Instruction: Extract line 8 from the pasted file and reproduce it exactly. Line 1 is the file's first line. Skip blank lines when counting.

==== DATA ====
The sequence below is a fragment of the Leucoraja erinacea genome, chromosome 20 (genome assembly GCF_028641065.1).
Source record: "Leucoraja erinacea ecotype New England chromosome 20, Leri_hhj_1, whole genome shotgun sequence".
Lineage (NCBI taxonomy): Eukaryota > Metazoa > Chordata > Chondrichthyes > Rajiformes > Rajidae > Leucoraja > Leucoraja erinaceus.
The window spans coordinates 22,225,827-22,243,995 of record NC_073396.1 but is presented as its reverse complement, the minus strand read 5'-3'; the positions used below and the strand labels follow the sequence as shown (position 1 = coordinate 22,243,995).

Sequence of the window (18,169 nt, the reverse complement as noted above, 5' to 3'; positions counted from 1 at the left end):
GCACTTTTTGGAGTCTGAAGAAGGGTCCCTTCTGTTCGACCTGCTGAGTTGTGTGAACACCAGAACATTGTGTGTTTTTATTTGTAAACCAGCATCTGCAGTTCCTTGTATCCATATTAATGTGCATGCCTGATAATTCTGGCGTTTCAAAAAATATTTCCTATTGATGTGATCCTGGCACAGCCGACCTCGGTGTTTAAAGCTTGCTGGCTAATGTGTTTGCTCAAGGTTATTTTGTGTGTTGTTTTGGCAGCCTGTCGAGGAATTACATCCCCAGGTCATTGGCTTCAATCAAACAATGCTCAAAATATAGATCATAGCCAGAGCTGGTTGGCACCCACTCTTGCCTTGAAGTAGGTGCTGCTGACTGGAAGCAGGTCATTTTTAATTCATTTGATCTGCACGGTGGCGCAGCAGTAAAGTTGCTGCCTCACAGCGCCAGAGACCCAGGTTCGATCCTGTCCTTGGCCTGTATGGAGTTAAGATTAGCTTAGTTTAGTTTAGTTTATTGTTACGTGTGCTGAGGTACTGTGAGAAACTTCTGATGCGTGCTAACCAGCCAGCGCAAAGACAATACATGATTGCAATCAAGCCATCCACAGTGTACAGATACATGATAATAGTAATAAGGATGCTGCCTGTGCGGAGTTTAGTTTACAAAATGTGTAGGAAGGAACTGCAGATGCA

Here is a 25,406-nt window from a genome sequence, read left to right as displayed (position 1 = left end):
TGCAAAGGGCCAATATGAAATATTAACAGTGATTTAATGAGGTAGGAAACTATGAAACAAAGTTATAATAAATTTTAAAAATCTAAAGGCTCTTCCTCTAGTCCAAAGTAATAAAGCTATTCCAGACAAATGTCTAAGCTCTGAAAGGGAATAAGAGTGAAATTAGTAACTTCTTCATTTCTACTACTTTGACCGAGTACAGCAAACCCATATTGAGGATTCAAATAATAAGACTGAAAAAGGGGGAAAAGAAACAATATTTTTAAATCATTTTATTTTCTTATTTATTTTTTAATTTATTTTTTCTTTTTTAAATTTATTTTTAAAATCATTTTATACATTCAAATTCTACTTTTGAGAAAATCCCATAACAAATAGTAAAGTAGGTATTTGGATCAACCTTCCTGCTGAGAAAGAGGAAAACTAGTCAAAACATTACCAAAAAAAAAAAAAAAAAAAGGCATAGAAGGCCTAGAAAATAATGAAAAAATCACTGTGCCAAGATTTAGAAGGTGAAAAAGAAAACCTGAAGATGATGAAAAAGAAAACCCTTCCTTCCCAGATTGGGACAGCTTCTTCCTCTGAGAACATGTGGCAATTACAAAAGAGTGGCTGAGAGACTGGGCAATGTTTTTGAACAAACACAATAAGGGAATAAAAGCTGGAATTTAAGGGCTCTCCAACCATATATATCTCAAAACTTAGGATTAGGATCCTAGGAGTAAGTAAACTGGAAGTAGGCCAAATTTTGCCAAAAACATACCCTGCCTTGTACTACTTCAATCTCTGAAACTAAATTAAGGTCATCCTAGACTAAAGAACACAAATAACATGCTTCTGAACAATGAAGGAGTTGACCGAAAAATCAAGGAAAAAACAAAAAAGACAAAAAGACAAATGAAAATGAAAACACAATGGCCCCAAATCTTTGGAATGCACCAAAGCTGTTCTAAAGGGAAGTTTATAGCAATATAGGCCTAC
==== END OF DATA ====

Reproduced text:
TGCAAAGGGCCAATATGAAATATTAACAGTGATTTAATGAGGTAGGAAACTATGAAACAAAGTTATAATAAATTTTAAAAATCTAAAGGCTCTTCCTCTAGTCCAAAGTAATAAAGCTATTCCAGACAAATGTCTAAGCTCTGAAAGGGAATAAGAGTGAAATTAGTAACTTCTTCATTTCTACTACTTTGACCGAGTACAGCAAACCCATATTGAGGATTCAAATAATAAGACTGAAAAAGGGGGAAAAGAAACAATATTTTTAAATCATTTTATTTTCTTATTTATTTTTTAATTTATTTTTTCTTTTTTAAATTTATTTTTAAAATCATTTTATACATTCAAATTCTACTTTTGAGAAAATCCCATAACAAATAGTAAAGTAGGTATTTGGATCAACCTTCCTGCTGAGAAAGAGGAAAACTAGTCAAAACATTACCAAAAAAAAAAAAAAAAAAAGGCATAGAAGGCCTAGAAAATAATGAAAAAATCACTGTGCCAAGATTTAGAAGGTGAAAAAGAAAACCTGAAGATGATGAAAAAGAAAACCCTTCCTTCCCAGATTGGGACAGCTTCTTCCTCTGAGAACATGTGGCAATTACAAAAGAGTGGCTGAGAGACTGGGCAATGTTTTTGAACAAACACAATAAGGGAATAAAAGCTGGAATTTAAGGGCTCTCCAACCATATATATCTCAAAACTTAGGATTAGGATCCTAGGAGTAAGTAAACTGGAAGTAGGCCAAATTTTGCCAAAAACATACCCTGCCTTGTACTACTTCAATCTCTGAAACTAAATTAAGGTCATCCTAGACTAAAGAACACAAATAACATGCTTCTGAACAATGAAGGAGTTGACCGAAAAATCAAGGAAAAAACAAAAAAGACAAAAAGACAAATGAAAATGAAAACACAATGGCCCCAAATCTTTGGAATGCACCAAAGCTGTTCTAAAGGGAAGTTTATAGCAATATAGGCCTAC